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New York honors Lennon 40 years after his death: “We’re still angry”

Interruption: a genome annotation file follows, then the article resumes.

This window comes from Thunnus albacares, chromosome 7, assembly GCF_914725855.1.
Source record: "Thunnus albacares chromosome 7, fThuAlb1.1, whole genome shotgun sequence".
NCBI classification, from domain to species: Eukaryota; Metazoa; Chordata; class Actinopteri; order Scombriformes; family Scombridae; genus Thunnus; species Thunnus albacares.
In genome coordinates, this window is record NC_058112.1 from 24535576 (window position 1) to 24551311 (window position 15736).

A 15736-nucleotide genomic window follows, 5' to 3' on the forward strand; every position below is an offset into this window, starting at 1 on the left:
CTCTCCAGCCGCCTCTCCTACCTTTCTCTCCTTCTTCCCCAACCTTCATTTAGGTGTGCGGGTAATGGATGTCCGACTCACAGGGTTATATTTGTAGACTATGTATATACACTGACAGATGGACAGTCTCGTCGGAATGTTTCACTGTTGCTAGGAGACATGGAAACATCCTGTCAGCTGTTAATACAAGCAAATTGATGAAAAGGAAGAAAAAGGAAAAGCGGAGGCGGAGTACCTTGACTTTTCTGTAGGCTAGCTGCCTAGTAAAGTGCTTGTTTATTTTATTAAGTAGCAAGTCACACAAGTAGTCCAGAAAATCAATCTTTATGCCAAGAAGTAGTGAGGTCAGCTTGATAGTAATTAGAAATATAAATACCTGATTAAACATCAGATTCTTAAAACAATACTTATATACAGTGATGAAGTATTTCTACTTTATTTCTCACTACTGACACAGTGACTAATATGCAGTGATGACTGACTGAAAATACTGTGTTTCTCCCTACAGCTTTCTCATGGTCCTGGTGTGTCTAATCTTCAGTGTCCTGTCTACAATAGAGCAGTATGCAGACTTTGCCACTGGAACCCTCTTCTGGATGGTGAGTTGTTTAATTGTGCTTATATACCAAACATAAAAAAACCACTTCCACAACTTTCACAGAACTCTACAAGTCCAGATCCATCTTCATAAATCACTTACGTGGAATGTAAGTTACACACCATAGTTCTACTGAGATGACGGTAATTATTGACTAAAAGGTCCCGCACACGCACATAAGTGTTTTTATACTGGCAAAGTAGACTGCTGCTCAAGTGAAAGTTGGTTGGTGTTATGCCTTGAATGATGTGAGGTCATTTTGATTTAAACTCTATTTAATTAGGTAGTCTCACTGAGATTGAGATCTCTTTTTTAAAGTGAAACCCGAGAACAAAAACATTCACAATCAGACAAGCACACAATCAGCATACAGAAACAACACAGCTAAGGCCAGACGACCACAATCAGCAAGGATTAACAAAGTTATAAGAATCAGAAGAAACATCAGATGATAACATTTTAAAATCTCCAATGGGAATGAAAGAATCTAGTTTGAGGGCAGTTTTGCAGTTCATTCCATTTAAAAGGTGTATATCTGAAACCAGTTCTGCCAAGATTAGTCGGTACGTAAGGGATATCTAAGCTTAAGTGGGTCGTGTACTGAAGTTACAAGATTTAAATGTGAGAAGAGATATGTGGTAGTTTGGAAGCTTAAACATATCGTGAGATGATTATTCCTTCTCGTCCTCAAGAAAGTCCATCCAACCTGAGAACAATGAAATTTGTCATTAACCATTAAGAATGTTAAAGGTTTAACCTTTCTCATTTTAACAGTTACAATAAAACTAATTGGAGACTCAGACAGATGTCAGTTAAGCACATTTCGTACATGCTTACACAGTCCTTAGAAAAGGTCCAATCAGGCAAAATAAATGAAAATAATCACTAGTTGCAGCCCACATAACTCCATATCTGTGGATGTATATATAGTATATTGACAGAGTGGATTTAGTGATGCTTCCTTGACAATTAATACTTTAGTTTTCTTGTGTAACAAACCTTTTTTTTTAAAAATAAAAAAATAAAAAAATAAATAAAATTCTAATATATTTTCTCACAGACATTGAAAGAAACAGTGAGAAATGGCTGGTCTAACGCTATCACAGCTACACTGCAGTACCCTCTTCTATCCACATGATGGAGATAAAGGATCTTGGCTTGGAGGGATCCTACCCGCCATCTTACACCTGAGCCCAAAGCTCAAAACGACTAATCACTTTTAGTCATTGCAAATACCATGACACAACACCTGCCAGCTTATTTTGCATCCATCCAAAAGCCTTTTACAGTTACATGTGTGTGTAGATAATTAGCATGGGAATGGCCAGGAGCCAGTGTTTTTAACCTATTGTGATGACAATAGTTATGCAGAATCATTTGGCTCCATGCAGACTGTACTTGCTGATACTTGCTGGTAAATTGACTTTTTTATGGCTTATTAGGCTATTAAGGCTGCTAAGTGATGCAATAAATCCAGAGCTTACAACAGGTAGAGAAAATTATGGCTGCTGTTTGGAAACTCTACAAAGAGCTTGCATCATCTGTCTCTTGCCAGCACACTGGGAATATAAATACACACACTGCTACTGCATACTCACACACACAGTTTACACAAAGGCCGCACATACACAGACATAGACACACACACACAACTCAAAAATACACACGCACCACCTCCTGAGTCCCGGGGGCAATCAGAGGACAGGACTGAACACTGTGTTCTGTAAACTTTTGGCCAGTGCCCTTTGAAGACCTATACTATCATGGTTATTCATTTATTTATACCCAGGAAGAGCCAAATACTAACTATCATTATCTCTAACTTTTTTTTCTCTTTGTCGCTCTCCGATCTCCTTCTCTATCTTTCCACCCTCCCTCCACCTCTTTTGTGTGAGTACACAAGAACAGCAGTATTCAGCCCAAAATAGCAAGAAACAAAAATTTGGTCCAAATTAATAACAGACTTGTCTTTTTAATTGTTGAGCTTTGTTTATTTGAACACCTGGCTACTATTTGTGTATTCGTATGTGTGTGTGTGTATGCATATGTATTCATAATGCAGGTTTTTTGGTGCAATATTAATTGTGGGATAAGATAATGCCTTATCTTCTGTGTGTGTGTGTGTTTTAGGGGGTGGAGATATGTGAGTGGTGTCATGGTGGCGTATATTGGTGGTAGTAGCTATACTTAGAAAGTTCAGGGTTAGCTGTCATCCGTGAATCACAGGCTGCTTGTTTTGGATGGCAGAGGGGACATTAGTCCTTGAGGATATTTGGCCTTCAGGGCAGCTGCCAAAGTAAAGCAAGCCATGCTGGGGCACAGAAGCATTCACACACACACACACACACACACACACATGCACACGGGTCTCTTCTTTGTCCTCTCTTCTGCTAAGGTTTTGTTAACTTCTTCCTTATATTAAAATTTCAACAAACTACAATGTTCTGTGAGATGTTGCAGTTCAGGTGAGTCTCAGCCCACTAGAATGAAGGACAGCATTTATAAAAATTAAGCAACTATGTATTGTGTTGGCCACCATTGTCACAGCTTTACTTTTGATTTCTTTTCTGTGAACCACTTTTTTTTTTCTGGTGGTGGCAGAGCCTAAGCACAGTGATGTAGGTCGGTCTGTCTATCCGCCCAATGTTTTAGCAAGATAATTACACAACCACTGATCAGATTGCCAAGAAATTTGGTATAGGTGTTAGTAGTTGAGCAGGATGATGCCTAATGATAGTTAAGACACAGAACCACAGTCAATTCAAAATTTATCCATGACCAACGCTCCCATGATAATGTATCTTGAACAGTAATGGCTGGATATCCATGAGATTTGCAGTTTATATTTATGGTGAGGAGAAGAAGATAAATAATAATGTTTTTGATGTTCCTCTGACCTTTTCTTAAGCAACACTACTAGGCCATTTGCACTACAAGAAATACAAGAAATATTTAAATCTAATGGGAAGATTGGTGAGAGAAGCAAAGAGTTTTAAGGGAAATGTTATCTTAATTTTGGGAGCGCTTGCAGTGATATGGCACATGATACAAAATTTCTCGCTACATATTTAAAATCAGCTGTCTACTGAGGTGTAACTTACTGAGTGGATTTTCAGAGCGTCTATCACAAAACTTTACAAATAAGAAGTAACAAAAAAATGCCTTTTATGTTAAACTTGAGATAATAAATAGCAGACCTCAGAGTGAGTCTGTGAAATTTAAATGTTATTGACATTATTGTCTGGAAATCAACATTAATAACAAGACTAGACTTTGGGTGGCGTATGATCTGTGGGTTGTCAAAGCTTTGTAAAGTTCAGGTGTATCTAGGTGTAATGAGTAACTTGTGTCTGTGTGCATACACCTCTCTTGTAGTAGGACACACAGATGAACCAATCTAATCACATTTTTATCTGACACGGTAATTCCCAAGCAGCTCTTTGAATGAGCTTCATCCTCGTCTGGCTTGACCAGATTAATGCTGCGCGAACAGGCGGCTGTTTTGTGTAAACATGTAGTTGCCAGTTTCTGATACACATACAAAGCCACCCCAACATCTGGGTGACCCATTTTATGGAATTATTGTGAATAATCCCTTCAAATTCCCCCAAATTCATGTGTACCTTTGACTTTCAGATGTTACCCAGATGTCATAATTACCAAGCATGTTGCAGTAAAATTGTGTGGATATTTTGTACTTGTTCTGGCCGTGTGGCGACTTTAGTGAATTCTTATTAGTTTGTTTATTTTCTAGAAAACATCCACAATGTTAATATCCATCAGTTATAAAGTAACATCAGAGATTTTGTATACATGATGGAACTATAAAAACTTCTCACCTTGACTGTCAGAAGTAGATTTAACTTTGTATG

New York, Dec 8 (EFE) .- The murder of John Lennon at the doors of his residence in New York four decades ago is something that the citizens of the Big Apple cannot forget and hundreds of them have demonstrated this Tuesday by going to sing and dance around the Central Park “Imagine” mosaic honoring the musician. “It’s a way for people to get rid of their frustration, because there are still people who are very angry,” Dave Muñiz, a Beatles fan who, in recent years, has become in charge of keeping a list, tells EFE. of singers who pay homage to Lennon on the anniversary of his death, with which a certain order is maintained on such a marked day. In front of about 100 people who sing and dance to the rhythm of Beatles songs like “Dear Prudence” or Lennon anthems like “New York City”, Muñiz, who is also dedicated to the song, explains that in the United States he was considered the of Liverpool as part of the monarchy. THE ROYALTY OF THE USA “John Lennon chose the USA to live, but he could have chosen anywhere in the world. So he was like our royalty. Just like Yoko Ono”, assures the singer. “We do not have a monarchy, because we do not consider Hollywood people as royalty either. But Lennon was not that. He was a philosopher, a thinker, a songwriter. Imagine – he adds – the things he would have said now with all that is happening, and all that their opinions would contribute. ” On the mosaic of “Imagine” from “Strawberry Fields”, as the area of ​​Central Park near Lennon’s residence in New York where the Briton frequently walked was baptized, fans have left flowers, candles, symbols of peace, magazines with Lennon’s face on it, and photos of the former Beatle, both from his early days with his band and from his last years of solo career. THE COLD AND THE CORONAVIRUS FOG THE CELEBRATIONS Although it is a special anniversary, the 3 degrees below zero of thermal sensation that were experienced in New York this Tuesday and the coronavirus pandemic have led to the number of people who came to celebrate the life of the musician and pacifist was much smaller than normal. “Normally there are about 2,000 more people here than there are right now, but the cold is making people not come,” says Muñiz a few meters from where Lennon was shot dead one cold December night when he returned, accompanied by his inseparable Yoko, from a recording studio. Each of the musicians who come with their guitar to pay homage to Lennon, most of them unknown, sing what they want, but the three songs that sound the most, he points out, are “Imagine”, “Let it Be” and “Here Comes the Sun “. “Even so, the main message that you hear is ‘Give Peace a Chance’ (Give peace a chance), you can’t expect it to say otherwise. It’s a little piece of paradise in Central Park,” he adds. On other occasions, leading figures of music have come to “Strawberry Fields” to pay tribute to the former Beatle, such as Al Jardine, one of the founding members of the band “The Beach Boys”, who sang there on October 9, 2015 , when he would have turned 75. Muñiz, who has spent years singing to Lennon in the New York park, claims to have also seen musicians like Rod Stewart or Simon Le Bon, the singer of the band Duran Duran there. This Tuesday no big stars have appeared, but the faithful musicians who sing to him daily, such as Sean Yox, Mike Porter, Dave Muñiz or James Dalton, were still at the foot of the canyon. THE BEATLES AS A RELIGION Maria Martini of Brooklyn, who has flocked to Central Park for the past 40 years to celebrate both the birth and death of Lennon, did not fail either. “I have been a huge fan of the Beatles since I was a child, when my older sisters brought their music home. (…) Their music is inspiring, it is emotional, it transmits happiness but also sadness, but it is part of my life It is like a religion for me, “he tells Efe Martini, who observes the improvised concerts on one of the nearby benches. “Sometimes I know more about the music of the Beatles than the Bible. Music is what inspires me to get up every day and go to work, and fill my life with freedom, love and light,” he adds. Yoko Ono, 87, who already depends on a wheelchair to get around, has not gone down to Central Park, but has expressed her pain on social media. “The death of a loved one is an experience that leaves you empty. After 40 years, Sean, Julian and I still miss him,” Ono said on Twitter in reference to Lennon’s two children about a text that states that More than 1.4 million people have died as a result of gunshot wounds in the United States since December 8, 1980. (c) Agencia EFE

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